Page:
In the table below we combine our previous article with this one to provide some practical insights of brain implants applications and the AI Ethics principles and GDPR requirements that they would be linked to. For this purpose, we will use the following case as the example: “Treating depression with brain stimulation”. In each row, it is explained how each AI Ethics principle and the relevant GDPR requirement or principle would apply.

Brain implants application AI Ethics principle GDPR requirement/principle
Regular monitoring by medical practitioners to decide whether the treatment is effective. Human agency and oversight. Human intervention.
Unlawful access to  and manipulation of the brain implants would have a direct negative impact over the patient’s health plus it would reveal special categories of data. Technical robustness and safety. Technical and organisational measures.
Processing is necessary for the provision of health treatment. Privacy and data governance. Lawful basis for processing.
Full information about the treatment should be delivered before proceeding. Transparency. Explanation.
No one should be excluded from this treatment and offered a less efficient one just for the reason of not being able to afford it. Diversity, non-discrimination and fairness. No discriminatory results.
Where the treatment negatively affects the behaviour of the patient in a sense that may be risky for other people, relevant measures and safeguards should be applied. Societal and environmental well-being. Statistical and research purposes exceptions.
The hospital or the Estate should be responsible for any damages caused by this use of brain implants. Accountability. Accountability.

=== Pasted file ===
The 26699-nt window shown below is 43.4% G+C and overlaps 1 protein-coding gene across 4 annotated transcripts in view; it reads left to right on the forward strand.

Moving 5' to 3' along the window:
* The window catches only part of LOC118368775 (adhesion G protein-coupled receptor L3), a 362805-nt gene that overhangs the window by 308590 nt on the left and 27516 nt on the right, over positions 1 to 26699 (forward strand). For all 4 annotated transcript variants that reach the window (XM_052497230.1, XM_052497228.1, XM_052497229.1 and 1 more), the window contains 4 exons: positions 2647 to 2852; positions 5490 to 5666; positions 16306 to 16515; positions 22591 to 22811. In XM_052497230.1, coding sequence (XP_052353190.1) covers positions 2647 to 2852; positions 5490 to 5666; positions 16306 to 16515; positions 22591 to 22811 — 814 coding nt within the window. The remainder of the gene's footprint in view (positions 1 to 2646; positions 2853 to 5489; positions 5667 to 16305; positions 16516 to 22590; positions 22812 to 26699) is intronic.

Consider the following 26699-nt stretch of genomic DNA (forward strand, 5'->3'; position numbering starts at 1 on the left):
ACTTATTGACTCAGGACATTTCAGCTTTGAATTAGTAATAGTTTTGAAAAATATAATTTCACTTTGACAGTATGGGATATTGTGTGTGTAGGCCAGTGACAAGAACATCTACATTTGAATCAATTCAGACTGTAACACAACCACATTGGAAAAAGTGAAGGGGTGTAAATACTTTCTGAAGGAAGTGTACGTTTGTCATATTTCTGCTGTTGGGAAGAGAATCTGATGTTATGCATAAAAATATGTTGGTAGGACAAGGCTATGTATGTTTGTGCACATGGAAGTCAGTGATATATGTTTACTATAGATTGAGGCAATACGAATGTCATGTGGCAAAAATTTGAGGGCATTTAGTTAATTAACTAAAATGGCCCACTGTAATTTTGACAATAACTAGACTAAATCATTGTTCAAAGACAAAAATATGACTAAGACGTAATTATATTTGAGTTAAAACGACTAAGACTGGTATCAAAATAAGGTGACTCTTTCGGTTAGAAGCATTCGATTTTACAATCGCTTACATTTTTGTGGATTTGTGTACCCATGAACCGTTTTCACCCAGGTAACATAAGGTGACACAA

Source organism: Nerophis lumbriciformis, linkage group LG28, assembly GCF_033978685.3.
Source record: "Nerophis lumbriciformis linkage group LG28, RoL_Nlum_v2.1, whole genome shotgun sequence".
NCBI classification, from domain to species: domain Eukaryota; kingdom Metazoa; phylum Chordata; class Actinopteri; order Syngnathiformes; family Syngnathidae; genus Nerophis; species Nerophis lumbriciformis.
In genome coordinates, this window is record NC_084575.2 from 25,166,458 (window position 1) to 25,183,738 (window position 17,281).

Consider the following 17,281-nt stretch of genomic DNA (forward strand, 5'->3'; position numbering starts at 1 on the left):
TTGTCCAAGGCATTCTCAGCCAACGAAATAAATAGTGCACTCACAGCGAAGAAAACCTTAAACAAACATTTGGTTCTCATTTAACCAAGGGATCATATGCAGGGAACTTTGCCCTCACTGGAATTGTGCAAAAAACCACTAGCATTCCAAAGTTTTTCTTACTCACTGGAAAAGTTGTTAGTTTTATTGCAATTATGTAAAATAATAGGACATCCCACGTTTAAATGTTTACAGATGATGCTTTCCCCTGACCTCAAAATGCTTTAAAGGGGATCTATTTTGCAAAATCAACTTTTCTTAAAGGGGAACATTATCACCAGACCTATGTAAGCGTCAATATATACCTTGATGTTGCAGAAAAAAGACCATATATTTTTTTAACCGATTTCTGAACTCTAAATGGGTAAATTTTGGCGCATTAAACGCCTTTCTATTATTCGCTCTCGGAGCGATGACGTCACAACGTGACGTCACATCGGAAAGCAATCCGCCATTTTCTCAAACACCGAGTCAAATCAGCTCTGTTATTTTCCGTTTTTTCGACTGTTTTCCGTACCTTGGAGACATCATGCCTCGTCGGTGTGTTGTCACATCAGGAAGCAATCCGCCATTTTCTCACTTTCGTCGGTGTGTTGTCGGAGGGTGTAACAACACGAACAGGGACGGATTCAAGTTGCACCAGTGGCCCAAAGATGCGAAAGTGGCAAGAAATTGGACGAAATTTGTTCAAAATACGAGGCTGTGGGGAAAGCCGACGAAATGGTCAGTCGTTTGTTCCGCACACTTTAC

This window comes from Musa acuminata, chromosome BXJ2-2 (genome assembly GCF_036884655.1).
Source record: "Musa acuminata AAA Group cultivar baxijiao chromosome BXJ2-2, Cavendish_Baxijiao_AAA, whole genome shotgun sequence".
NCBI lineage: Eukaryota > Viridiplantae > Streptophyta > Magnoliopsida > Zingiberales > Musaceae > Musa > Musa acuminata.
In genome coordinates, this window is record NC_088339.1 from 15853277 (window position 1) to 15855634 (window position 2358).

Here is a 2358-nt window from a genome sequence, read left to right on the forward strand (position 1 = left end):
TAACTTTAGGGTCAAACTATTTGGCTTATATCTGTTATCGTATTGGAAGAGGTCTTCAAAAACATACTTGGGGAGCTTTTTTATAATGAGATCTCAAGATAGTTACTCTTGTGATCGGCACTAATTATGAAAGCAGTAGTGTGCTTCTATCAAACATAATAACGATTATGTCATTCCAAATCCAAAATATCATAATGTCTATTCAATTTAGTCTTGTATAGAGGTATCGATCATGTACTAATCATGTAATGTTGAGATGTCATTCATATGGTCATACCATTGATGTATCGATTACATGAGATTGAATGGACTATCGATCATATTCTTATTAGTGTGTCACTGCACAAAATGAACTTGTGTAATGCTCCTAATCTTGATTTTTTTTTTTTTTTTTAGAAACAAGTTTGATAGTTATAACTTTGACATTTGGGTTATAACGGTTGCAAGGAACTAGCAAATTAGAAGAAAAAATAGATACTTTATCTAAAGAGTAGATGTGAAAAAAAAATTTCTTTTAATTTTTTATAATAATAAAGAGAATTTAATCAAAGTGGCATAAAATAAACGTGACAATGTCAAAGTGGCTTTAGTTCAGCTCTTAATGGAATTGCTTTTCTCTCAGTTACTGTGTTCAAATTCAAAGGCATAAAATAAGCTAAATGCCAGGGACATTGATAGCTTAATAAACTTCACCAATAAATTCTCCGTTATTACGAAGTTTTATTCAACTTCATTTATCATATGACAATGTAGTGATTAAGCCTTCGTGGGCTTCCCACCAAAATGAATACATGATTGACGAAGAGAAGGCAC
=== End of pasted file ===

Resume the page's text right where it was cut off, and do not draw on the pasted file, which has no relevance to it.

Check out our vlog exploring Brain Implants and AI Ethics:

You can learn more about AI ethics and regulation in our YouTube channel.


Do you have questions about how AI works in brain implants and the associated risks? We can help you. Aphaia provides both GDPR and Data Protection Act 2018 consultancy services, including Data Protection Impact AssessmentsAI Ethics Assessments and Data Protection Officer outsourcing. We can help your company get on track towards full compliance. Contact us today.

AI systems COVID-19

Are the AI Systems Used for Contact Tracing of COVID-19 Ethical?

Are the AI systems used for contact tracing of COVID-19 ethical? In our latest vlog, we explore the extent to which the use of these systems are ethical, and why.


With many European Nations launching the Pan-European Privacy Preserving Proximity Tracing (PEPP-PT), to release software code which can be used to create contact tracing apps, tracking the possible transmission of COVID-19, many wonder about the extent to which this would be ethical. The apps in question would use phone Bluetooth signals to track users’ proximity to each other, and would then inform users if they had been in the proximity of someone who had tested positive for the virus. Last week, we explored the use of AI, in tracking or preventing the spread of COVID-19. This week, we take a deeper look at the ethical implications of the use of such technology in our society.


According to Article 9 of the GDPR, certain categories of personal data can only be processed under specific circumstances. These special circumstances include things like vital interests, and public health. With regard to public health as a condition for processing personal data, this condition is met not just by virtue of it being for reasons of public health interests. According to Data Protection Act 2018, the processing would also need to be carried out by, or under the responsibility of a health professional, or by another person who in the circumstances owes the duty of confidentiality under the law. Article 22 of the GDPR states that without the subject’s explicit consent, profiling is only allowed where authorised by Union or Member State law.


With all this considered, the ethics of the AI systems used in the fight against COVID-19 would play a vital role in maintaining accuracy and non-discrimination. While these measures seem to be very helpful right now, for the sake of public health, there lies the risk of these measures persisting beyond the COVID-19 pandemic. In our latest vlog, we explore the ethics of the use of these AI systems.